James Howard is a statistician and consultant on economics, policy and high level data for Federal agencies and similarly sophisticated clients. He has served the Board of Governors of the Federal Reserve System as an internal consultant on statistical computing. Past work includes undergrad work on space systems design and telecommunication. He can be found online at Jameshoward.us.
HH: We’re here with James Howard, PhD today. How is it going?
James Howard: Everything is going great. How are you doing today?
HH: Good. So first question here is Mars One proposed giving its future colonists lessons in civics and governance systems as part of their training. Do you think this is a good idea or a bad one? And why?
Howard: Well I think it’s absolutely a good idea. And one of the things that I’ve talked about before is importance of building good governance structures when colonizing Mars or creating a new community or anything else, whether it’s even ranging from something as simple as a space station here circling Earth to a ship, a generation ship traveling away, never to be to be seen again. Because those sorts of governance structures are going to be the fabric that holds a society together there. And I think that we see when you have a stable governance structure compact, people are willing to abide by, it allows people to resolve their conflicts amicably. It’s going to become a critical tool for them in a way that should reduce violence, should reduce risk and to produce the possibility of something that’s viable from a social standpoint.
Now, what exactly that government is going to look like, whether it’s Mars or the moon or whatever, or even if just built another city from the ground up in, say, the desert, those sorts of decisions are decisions that need to be made at the time and based on the actual circumstances people are engaged in. If people are facing one set of circumstances, for instance, it’s a very high risk environment. I would say going to Mars is very, very different than say just building a new city in the desert where we kind of understand what we’re doing here, even though it’s maybe not necessarily as pleasant as we think. So those sorts of government structures that are developed need to be responsive to the challenges that are going to faced which should not be pre-planned. It’s a very long answer in some way.
HH: So what sort of governance systems do you see becoming the norm for future space colonies or confederations of colonies that might form for specific purposes like trade?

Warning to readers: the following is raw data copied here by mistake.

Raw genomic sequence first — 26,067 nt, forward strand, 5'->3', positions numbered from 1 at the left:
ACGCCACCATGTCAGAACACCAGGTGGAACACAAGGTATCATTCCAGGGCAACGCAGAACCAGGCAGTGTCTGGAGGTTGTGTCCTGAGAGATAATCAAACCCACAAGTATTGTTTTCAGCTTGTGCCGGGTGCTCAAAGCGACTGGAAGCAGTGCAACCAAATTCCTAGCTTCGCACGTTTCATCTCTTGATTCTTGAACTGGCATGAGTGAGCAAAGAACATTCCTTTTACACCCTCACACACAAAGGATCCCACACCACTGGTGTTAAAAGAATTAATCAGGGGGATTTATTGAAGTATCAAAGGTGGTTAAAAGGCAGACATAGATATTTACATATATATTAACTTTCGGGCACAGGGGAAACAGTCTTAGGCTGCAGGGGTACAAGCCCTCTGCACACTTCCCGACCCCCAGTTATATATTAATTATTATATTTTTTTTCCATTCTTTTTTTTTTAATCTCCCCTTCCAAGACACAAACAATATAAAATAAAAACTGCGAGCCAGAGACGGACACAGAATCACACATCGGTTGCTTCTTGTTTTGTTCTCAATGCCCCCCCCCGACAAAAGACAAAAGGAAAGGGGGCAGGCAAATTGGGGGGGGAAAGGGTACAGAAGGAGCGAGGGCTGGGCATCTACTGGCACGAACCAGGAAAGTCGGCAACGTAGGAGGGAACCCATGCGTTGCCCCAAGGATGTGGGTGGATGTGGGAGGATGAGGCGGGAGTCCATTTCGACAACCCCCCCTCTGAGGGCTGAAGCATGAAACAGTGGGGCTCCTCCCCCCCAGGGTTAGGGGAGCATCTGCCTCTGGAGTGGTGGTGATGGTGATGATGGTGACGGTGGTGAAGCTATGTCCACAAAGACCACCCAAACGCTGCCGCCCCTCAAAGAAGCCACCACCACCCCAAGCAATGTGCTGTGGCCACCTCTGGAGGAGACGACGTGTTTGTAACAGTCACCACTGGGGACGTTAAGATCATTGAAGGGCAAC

Howard: Well, and trade becomes very important for deciding governance structures. I think we would all like to believe that people will eventually move towards democratic societies. But one of the things we see here on Earth is the more resource driven an economy is the less democratic it is. We don’t have a lot of high natural resource, democratic societies, for instance we don’t have a lot of large petroleum exporting countries that are very democratic, basically the United States and Canada being the exceptions to that. But we don’t have societies that have a lot of mineral wealth that are very democratic. The most democratic societies we have are those that are service oriented and goes with the strong knowledge economies where people get on and they do a job where they have to think versus something where they do a lot of physical labor. So it depends on if that continues to hold like that and you see a lot of resource driven economics at Mars or on an asteroid or the moon or whatever, it’s going to be a more autocratic government with less democracy, the best way to approach it. Exceptions are going to be if we see some very small communities develop where everyone really knows each other, and I mean really knows each other, you are going to see it form more like a social democracy. That doesn’t work very well at scale. So if we are looking forward to how we’re going to be building those governments and what they’re most likely going to look like, it’s going to be driven based on what the trade is.